Every humanities major has heard the ubiquitous phrase, “you’re going to end up becoming a barista after you graduate,” from adults who insist on decrying the wastefulness of non-STEM disciplines. This perspective, which is as erroneous as it is condescending, diminishes the value of disciplines like English, journalism, and history that significantly benefit our society by helping us think deeply about the world in order to answer life’s most pressing questions. To debunk this myth, The Babson Center invited Cole Wehrle and Jeremy Gable, lovers of stories and literature, to share the career experiences and endeavors that have transformed them into successful game creators.
Wehrle and Gable took different routes to arrive at similar destinations. Now the founder of Wehrlegig games, Wehrle began his career by interning in radio stations, dabbling in social work, attending graduate school, and working at Tabletop publishing. As Wehrle navigated these vastly different fields, he realized something unexpected: all the skills he’d acquired as a journalism and English major helped him succeed tremendously in various career fields. “…Even basic stuff, like being able to write an email, but also just being able to acquaint yourself with a body of scholarship, develop some kind of expertise, find commonalities between different bodies of thought—all that stuff helped me,” Wehrle said.
Gable, who creates theater-inspired video games, forged his path through determination and resourcefulness. Growing up in a small town in Idaho didn’t provide many opportunities for Gable to explore his desire to become a playwright. He moved to Southern California to pursue screenwriting and discovered a small theater company with highly skilled actors, directors, and writers. It was among this group of talented theater-wizzes that Gable learned about all the intricacies and complexities of playwriting. He said, “That ended up being my biggest education: going into the small space and doing weird little work with these people night after night. It became more of a writing education for me than anything—[figuring] out how to make an interesting night of theater with pretty bare bones.” Due to his unique path to playwriting, Gable is adept at creating inexpensive and accessible theater productions and games.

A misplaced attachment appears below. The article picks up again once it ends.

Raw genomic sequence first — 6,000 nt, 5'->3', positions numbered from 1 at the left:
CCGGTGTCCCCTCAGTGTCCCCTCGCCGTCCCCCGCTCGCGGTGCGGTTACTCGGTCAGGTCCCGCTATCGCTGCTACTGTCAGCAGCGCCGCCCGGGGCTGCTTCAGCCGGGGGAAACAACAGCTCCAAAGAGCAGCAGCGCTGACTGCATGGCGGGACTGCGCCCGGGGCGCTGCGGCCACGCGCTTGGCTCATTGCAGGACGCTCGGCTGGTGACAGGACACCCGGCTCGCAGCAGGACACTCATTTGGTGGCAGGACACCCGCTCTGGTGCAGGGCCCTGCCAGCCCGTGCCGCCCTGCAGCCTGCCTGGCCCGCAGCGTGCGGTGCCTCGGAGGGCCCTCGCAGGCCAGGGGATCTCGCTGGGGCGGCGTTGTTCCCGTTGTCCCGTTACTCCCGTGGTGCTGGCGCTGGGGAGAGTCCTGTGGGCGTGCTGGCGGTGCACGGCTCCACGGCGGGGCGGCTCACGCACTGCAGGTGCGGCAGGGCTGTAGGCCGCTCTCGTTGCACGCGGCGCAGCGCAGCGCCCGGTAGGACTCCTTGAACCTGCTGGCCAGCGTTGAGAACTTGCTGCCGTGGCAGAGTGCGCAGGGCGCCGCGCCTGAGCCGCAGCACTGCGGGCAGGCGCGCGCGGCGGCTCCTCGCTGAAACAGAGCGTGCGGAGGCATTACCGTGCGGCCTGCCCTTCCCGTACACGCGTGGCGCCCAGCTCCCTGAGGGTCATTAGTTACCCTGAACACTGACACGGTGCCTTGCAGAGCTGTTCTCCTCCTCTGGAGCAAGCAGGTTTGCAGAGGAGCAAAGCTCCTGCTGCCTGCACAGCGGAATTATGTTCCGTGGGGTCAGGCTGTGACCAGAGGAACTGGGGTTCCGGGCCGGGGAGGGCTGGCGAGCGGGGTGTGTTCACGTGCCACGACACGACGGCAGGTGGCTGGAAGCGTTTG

As popular as board and video games are, rarely, if ever, do we consider the process of creating captivating storylines, plots, and missions. Without enthralling stories crafted by knowledgeable writers armed with mastery of the English language and creative writing, games wouldn’t be as impactful and revered as they are today. Creating stories for gameplay “is so different from writing traditional narratives,” Wehrle said. Writers often have to evaluate how extensive their world-building should be, whether or not to use gender-specific pronouns, and other essential factors. “You can’t infringe upon [players’] creativity and imagination. The types of narratives that I tend to work on can be open spaces for all kinds of little narratives within that, as opposed to presenting a pre-written story,” Wehrle added.
Gable’s ability to transform plays into video games also requires commendable skill. Plays often take their time setting the scene, introducing characters, establishing dynamics, etc. However, video games are meant to hook the audience from the get-go. The difference between these two mediums is one that Gable has learned to work with. “Theatre feels like a bit of a theme park, like once you get on, you can’t get off—like you can’t walk out of the play…whereas with games, you can just hop off immediately. One of the challenges I realized when I first started writing for games was figuring out how to engage players right away and keep them engaged while I’m planting all these seeds and trying to make the plot happen in a way that I definitely can’t do with theater.”
A recurring theme that unites Wehrle and Gable’s experiences is the interdisciplinary nature of their work. Some believe that STEM and humanities are mutually exclusive and should not be interpolated. On the contrary, both Wehrle and Gable continuously utilize STEM in different ways, whether to understand the mathematical aspects of running a business in Wehrle’s case or self-learning coding to single-handedly create a game from scratch in Gable’s case. The intersection of these two worlds displays the necessity of every area of study, including the ones deemed less challenging.
Ultimately, we thrive and flourish when we commit ourselves to pursuing our passions, just like Wehrle and Gable have. “I’ve always felt very well served by my English degree. The great power and promise of the humanities is that it can be applied broadly. That also makes it scary because you don’t leave with a degree knowing precisely what you’re going to do. Luckily, you are as well equipped as anyone to figure that out,” Wehrle remarked.
So the next time you feel weighed down by a snarky comment about being a barista, remember that “if you can imagine yourself as a barista, then you can imagine other versions of yourself as well,” Wehrle said. “Pursue the passion,” Gable added.